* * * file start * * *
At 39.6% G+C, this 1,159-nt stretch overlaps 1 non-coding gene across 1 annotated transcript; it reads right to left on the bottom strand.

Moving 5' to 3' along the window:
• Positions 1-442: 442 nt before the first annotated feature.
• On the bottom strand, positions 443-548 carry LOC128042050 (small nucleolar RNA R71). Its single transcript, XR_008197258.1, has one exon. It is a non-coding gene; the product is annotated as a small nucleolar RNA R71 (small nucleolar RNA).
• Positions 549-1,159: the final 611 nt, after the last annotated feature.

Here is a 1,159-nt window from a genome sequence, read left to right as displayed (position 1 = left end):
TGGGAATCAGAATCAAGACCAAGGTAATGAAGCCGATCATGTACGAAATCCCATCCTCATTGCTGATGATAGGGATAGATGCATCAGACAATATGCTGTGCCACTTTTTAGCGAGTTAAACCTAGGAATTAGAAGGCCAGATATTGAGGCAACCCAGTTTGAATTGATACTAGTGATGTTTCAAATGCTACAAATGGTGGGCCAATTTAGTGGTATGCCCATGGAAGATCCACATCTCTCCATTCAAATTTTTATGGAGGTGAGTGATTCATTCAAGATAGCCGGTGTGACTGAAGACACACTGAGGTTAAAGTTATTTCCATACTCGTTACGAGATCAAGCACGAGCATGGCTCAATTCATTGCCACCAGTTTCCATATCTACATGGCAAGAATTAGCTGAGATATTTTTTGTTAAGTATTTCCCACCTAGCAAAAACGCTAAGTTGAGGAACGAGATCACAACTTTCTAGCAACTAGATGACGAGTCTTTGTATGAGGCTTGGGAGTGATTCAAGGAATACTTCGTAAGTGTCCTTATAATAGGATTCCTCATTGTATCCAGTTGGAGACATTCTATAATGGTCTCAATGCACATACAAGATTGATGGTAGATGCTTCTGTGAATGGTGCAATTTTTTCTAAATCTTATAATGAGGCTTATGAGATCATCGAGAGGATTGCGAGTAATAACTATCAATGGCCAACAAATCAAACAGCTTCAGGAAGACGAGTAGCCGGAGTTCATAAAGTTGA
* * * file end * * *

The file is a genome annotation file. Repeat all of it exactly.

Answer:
At 39.6% G+C, this 1,159-nt stretch overlaps 1 non-coding gene across 1 annotated transcript; it reads right to left on the bottom strand.

Moving 5' to 3' along the window:
• Positions 1-442: 442 nt before the first annotated feature.
• On the bottom strand, positions 443-548 carry LOC128042050 (small nucleolar RNA R71). Its single transcript, XR_008197258.1, has one exon. It is a non-coding gene; the product is annotated as a small nucleolar RNA R71 (small nucleolar RNA).
• Positions 549-1,159: the final 611 nt, after the last annotated feature.

Here is a 1,159-nt window from a genome sequence, read left to right as displayed (position 1 = left end):
TGGGAATCAGAATCAAGACCAAGGTAATGAAGCCGATCATGTACGAAATCCCATCCTCATTGCTGATGATAGGGATAGATGCATCAGACAATATGCTGTGCCACTTTTTAGCGAGTTAAACCTAGGAATTAGAAGGCCAGATATTGAGGCAACCCAGTTTGAATTGATACTAGTGATGTTTCAAATGCTACAAATGGTGGGCCAATTTAGTGGTATGCCCATGGAAGATCCACATCTCTCCATTCAAATTTTTATGGAGGTGAGTGATTCATTCAAGATAGCCGGTGTGACTGAAGACACACTGAGGTTAAAGTTATTTCCATACTCGTTACGAGATCAAGCACGAGCATGGCTCAATTCATTGCCACCAGTTTCCATATCTACATGGCAAGAATTAGCTGAGATATTTTTTGTTAAGTATTTCCCACCTAGCAAAAACGCTAAGTTGAGGAACGAGATCACAACTTTCTAGCAACTAGATGACGAGTCTTTGTATGAGGCTTGGGAGTGATTCAAGGAATACTTCGTAAGTGTCCTTATAATAGGATTCCTCATTGTATCCAGTTGGAGACATTCTATAATGGTCTCAATGCACATACAAGATTGATGGTAGATGCTTCTGTGAATGGTGCAATTTTTTCTAAATCTTATAATGAGGCTTATGAGATCATCGAGAGGATTGCGAGTAATAACTATCAATGGCCAACAAATCAAACAGCTTCAGGAAGACGAGTAGCCGGAGTTCATAAAGTTGA